candy, costumes, creepy, crime, criminals, Halloween, Hollywood, hospitals, lobmotomies, mental health, mentally ill, movies, psych wards, psychiatric facilities, severe mental illness, sterotypes, stigma
I love October it is the first month after summer where days start to get cooler, nights longer and there are all of those great flavors like pumpkin, cinnamon, nutmeg, and maple. As a kid, October held one of my favorite days at the end of the month, Halloween. But that was long before I had the diagnosis of schizophrenia.
Now Halloween marks the most stigmatizing and stereotyping day of the year for people with a severe mental illness. There are straightjacket costumes, the horror films, the haunted asylums, and many other cultural favorites that make it look like those of us with a mental illness are terrifying, monstrous, and the places we go for treatment are houses of horror.
People have become more and more aware of how costumes, mascots, names, etc. are offensive to certain groups over the years. Look at the campaigns to get the Red Skins to change their name, and the pushback on Hollywood to hire transgender actors to play transgender roles as well as Asian actors and other POC to play roles intended for them. All good, every bit of it.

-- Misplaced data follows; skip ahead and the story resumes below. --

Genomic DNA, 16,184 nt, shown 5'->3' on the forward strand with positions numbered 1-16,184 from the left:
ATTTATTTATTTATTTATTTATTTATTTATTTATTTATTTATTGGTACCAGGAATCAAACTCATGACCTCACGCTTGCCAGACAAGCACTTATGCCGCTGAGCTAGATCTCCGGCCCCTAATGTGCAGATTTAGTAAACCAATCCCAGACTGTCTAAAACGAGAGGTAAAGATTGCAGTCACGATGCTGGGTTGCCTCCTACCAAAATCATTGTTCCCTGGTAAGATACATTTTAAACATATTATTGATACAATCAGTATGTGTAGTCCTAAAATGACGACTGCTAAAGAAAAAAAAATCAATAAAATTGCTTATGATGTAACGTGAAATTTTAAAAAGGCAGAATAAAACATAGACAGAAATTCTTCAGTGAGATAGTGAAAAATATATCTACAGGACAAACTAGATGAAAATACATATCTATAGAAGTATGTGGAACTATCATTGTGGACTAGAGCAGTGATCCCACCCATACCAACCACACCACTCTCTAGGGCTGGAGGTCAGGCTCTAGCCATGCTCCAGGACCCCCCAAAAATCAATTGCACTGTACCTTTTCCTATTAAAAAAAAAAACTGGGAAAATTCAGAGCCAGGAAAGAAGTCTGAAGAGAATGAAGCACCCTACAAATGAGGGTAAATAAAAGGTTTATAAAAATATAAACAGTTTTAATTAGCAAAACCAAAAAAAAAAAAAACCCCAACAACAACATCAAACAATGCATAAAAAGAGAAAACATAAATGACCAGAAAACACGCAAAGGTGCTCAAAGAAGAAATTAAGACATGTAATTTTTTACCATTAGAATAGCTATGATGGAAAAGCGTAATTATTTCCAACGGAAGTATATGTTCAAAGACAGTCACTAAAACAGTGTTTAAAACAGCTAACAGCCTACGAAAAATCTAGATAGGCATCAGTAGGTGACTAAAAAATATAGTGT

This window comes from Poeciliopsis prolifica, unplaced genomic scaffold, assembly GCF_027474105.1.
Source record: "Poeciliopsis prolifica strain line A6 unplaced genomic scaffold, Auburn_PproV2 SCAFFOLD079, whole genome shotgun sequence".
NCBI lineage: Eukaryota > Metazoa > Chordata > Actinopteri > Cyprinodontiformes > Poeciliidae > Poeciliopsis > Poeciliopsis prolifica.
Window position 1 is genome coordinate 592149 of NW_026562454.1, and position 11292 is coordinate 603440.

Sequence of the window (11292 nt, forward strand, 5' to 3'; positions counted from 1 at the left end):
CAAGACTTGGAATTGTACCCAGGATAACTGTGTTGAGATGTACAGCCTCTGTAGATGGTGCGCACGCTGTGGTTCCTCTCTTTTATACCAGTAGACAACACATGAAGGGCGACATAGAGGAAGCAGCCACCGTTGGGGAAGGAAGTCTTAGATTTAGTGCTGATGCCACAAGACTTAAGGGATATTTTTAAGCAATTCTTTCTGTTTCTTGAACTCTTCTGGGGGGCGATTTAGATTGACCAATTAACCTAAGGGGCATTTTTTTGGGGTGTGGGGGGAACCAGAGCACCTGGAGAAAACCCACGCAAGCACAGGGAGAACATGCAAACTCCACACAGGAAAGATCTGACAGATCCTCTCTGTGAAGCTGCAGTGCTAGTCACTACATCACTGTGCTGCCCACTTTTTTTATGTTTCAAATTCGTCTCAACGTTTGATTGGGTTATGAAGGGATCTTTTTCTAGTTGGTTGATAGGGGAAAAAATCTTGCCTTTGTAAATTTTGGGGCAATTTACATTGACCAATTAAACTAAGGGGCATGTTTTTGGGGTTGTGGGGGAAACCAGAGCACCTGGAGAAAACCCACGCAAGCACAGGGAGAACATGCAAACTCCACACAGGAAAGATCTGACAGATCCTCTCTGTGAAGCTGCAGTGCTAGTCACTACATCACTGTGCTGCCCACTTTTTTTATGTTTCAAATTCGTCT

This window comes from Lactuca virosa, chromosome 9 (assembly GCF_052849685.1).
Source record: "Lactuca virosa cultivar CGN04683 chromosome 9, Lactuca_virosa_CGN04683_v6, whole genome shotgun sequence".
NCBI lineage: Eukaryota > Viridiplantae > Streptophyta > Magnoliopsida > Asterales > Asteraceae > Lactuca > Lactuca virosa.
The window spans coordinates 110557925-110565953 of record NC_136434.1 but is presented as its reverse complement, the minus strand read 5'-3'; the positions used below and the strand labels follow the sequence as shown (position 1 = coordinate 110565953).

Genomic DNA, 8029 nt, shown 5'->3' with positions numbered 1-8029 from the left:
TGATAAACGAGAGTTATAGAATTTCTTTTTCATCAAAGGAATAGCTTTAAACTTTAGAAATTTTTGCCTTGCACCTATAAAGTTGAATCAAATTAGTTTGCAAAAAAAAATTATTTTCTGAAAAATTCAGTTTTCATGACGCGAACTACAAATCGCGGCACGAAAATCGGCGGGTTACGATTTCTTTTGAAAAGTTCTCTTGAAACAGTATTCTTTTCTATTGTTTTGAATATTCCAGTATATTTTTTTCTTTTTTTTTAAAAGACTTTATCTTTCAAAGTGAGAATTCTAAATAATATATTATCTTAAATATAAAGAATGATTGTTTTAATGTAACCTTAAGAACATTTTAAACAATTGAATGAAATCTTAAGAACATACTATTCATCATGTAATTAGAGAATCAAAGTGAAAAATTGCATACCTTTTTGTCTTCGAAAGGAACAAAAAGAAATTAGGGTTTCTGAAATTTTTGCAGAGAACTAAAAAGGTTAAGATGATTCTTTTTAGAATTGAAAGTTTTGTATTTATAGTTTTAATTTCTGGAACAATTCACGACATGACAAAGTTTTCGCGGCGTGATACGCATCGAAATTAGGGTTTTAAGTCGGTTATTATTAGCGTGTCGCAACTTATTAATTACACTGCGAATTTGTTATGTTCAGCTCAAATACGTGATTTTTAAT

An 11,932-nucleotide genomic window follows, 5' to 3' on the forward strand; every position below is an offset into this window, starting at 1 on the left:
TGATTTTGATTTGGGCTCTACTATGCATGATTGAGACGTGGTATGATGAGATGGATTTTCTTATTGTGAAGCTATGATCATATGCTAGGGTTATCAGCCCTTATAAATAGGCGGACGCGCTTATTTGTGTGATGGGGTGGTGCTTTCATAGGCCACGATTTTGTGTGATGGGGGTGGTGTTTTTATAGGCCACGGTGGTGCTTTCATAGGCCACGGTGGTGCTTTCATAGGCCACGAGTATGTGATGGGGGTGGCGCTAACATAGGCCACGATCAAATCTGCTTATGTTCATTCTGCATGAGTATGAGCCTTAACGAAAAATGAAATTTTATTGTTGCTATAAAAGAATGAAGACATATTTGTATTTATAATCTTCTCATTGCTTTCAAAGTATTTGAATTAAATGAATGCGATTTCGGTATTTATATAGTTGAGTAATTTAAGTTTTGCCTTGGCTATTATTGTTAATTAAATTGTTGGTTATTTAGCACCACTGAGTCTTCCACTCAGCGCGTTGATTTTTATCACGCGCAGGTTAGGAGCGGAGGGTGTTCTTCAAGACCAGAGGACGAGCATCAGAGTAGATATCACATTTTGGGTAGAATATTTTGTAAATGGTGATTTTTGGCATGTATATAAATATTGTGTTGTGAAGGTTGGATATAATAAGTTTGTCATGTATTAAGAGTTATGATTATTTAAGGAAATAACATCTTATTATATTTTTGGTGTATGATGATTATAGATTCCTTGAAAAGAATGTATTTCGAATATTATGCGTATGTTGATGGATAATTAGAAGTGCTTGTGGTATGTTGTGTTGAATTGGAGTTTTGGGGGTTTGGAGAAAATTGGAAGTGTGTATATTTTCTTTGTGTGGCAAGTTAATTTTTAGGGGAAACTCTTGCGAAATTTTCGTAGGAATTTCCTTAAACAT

Many groups have experienced a tide of change about their identities, but that wave has not included severe mental illness. There has been a great deal of public acceptance of anxiety and depression, those two disorders have made it into the mainstream in ways schizophrenia has not. I have seen little shift in public awareness or acceptance of schizophrenia, especially in October.
There is hope, though with movies like Netflix’s Maniac, where the main character has schizophrenia and displays many symptoms, but isn’t a monster, a criminal, or even unlikeable. That is a huge change from the stereotypes on many crime shows that write in the killer as someone with schizophrenia.
The history of psychiatric facilities as places that tortured patients with treatments like lobotomies, ice baths, insulin shock therapy, and other stuff of nightmares, almost cements psychiatric facilities with a role on Halloween. The boarded up closed up, and long unused asylums that dot our countryside don’t help as many people and television shows report tales of ghosts and other haunting stories.
I don’t hate Halloween, though. On the bright side, at least it is a night that involves candy, and who doesn’t want to celebrate pillowcases, and plastic pumpkins packed full of sugary treats, especially candy bars that are full-size.